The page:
17 thoughts on “WikiLeaks is Part of the Solution, Not the Problem.

  1. Mike Kennedy says:

    The whole Wikileaks thing is a snoozerama.

    What a slow news day when this leads the leashed talking heads around sniffing each other’s arses as if they actually found something of value (or that smells good).

    The deficit commission would have been lucky to garner a quarter of the coverage. That kind of meaningful discussion of solutions to our out of control spending is…..well, too taxing.

    I’d frankly be more interested in the blonde’s photo than anything else in the whole high school drama gossip, most of which was either known or suspected by anyone with any functioning grey matter.

  2. Jim Leinfelder says:

    Oh, I think the Wikileaks stories are interesting enough. But all this theatrical dudgeon coming from the Depts. of State and Justice is, as Brian rightly points out, rather too much to stomach.

    These folks wildly overestimate their personal importance to the turning of events. But then I’m not a guy who looks at history through the “great man” prism. And who but someone as clueless about world events as Ms. Palin has not already formed essentially the same opinions of world leaders as those indelicately articulated by foreign service pros in the leaked “cables”?

    Ladies and Gentlemen, get over yourselves.

  3. Mike Kennedy says:

    All the chest thumping and hullabaloo is giving this WikiLeaks drip/hacker all the attention he so desperately craves……imagine if all this gossipy “news” came out and the media ignored it.

    This poor bastard would have to crawl back into cyberspace in search of something to make himself relevant. He seems like a smug self important and small man who fancies himself a “revolutionary.”

    I’d say he better keep moving, with rape allegations against him and several countries targeting him for arrest.

    1. Uh huh. You’re not big on the messenger. But Mike, where are your deep thoughts on the value of transparency? You know, one of the fundamentals of our Constitutional right to know?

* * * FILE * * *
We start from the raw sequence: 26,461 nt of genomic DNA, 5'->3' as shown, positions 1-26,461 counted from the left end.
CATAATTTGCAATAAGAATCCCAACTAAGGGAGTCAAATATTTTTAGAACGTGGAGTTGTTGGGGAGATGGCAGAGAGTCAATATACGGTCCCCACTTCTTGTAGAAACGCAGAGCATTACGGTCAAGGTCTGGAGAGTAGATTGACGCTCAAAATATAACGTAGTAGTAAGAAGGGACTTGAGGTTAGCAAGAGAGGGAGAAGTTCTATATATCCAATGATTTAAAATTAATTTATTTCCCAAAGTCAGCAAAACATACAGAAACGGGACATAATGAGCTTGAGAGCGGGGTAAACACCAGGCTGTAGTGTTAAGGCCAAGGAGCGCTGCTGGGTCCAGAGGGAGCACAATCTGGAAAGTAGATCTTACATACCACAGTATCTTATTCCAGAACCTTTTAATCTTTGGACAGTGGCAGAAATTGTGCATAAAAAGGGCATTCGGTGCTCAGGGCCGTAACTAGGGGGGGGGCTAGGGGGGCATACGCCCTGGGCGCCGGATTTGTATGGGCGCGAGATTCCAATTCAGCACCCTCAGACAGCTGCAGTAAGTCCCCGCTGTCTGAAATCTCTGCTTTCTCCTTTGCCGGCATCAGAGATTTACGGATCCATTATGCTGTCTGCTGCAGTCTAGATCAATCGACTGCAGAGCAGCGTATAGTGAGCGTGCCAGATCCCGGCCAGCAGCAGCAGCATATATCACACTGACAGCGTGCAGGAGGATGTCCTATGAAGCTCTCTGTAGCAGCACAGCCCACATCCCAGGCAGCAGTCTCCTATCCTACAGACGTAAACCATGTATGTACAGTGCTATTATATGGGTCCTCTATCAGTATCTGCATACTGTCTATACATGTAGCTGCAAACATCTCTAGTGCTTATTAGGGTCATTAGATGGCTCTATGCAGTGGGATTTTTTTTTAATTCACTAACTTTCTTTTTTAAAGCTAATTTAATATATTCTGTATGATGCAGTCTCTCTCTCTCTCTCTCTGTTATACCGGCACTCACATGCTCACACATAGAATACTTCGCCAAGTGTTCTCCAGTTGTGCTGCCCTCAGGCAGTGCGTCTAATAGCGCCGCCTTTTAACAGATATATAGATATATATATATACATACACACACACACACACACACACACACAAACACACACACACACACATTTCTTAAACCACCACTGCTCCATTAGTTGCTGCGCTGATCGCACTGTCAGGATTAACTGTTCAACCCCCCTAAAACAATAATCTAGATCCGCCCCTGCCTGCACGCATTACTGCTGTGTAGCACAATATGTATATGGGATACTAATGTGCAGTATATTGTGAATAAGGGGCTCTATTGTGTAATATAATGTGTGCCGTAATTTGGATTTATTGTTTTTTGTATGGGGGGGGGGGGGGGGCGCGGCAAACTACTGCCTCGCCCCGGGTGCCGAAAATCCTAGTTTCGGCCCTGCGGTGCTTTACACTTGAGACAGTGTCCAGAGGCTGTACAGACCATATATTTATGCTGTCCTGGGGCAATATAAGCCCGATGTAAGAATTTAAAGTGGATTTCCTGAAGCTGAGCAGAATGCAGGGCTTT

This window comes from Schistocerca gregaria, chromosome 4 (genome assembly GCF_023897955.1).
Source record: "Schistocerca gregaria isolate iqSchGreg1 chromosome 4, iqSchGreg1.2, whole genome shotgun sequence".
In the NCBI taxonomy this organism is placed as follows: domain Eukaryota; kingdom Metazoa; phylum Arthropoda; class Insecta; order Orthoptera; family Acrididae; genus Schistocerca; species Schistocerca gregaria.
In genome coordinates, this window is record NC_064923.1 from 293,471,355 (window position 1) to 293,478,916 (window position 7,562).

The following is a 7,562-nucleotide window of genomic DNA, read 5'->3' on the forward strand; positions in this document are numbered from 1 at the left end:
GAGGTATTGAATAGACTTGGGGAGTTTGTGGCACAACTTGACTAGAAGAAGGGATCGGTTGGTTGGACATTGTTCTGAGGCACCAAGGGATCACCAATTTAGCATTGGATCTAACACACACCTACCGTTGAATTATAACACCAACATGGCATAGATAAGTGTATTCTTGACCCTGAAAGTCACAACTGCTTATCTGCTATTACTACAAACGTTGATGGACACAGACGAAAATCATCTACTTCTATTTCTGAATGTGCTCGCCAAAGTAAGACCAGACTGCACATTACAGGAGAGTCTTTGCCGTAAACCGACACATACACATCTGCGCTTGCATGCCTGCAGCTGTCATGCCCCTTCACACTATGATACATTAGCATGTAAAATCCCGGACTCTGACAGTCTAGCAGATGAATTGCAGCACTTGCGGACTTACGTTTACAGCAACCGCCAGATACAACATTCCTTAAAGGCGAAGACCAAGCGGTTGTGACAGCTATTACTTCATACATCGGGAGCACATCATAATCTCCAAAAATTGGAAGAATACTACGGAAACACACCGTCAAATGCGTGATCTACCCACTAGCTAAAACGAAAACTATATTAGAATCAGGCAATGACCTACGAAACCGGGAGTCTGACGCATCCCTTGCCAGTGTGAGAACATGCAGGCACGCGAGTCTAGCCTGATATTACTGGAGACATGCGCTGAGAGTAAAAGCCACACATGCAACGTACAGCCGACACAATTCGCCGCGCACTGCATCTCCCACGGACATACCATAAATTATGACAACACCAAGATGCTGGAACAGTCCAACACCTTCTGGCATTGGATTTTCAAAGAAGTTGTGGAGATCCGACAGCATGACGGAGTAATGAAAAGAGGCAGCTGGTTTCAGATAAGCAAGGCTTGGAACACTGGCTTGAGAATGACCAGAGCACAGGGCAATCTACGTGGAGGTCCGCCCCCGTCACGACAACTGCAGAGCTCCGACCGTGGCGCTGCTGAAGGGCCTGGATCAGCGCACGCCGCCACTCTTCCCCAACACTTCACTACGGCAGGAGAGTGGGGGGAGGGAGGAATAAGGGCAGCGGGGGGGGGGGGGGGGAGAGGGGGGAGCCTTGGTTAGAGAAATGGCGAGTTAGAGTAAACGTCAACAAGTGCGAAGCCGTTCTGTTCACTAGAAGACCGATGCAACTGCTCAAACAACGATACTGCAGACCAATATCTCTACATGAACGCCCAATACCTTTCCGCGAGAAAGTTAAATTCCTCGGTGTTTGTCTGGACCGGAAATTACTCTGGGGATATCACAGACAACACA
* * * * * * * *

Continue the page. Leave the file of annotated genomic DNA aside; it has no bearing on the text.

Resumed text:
1. Jim Leinfelder says:

        What kills me is all the soaring dudgeon from the beltway apple polishers today over Assange’s failure to equally expose the hypocrisies of repressive regimes like, oh, I think they mentioned China, rather than picking on the good guys.

        Um, am I wrong that China’s been pretty up front all along about their brutality and repression of human rights over the decades. The only people pretending not to know about it are the folks in our government.

        What would they imagine he’d uncover that would leave us all disillusioned about China’s communist regime? What’s next, a hope that he’ll blow the lid off that phony baloney Myanmar?

      2. Thaaaaank you. And please people, Assange is only the conduit. He’s just the guy posting what hackers and whistleblowers are sending him. Sure, some of it is problematic. But in sum … I’ll take my chances with more transparency rather than less.

      3. Mike Kennedy says:

        You miss my point, Brian. I have no problem with this glory seeking guy — whatever trips your trigger. However, if he broke laws, like say, raping someone, then he ought to be caught.

        The idiot kid that faces life in prison or the death penalty will be the one who pays.

        There are some limits on our right to know — some involving national security. I don’t think the Founders would have encouraged everyone knowing Washington’s troop movement across the Delaware on Christmas Eve.

        But none of what I heard rises to this. So I really couldn’t care less. I think much of it again, is ho ho ho hum.

      4. Jim Leinfelder says:

        It may well be that Assange’s biggest concerns should be with the Russians. He might want to avoid the soup du jour and men with umbrellas.

  4. Newt says: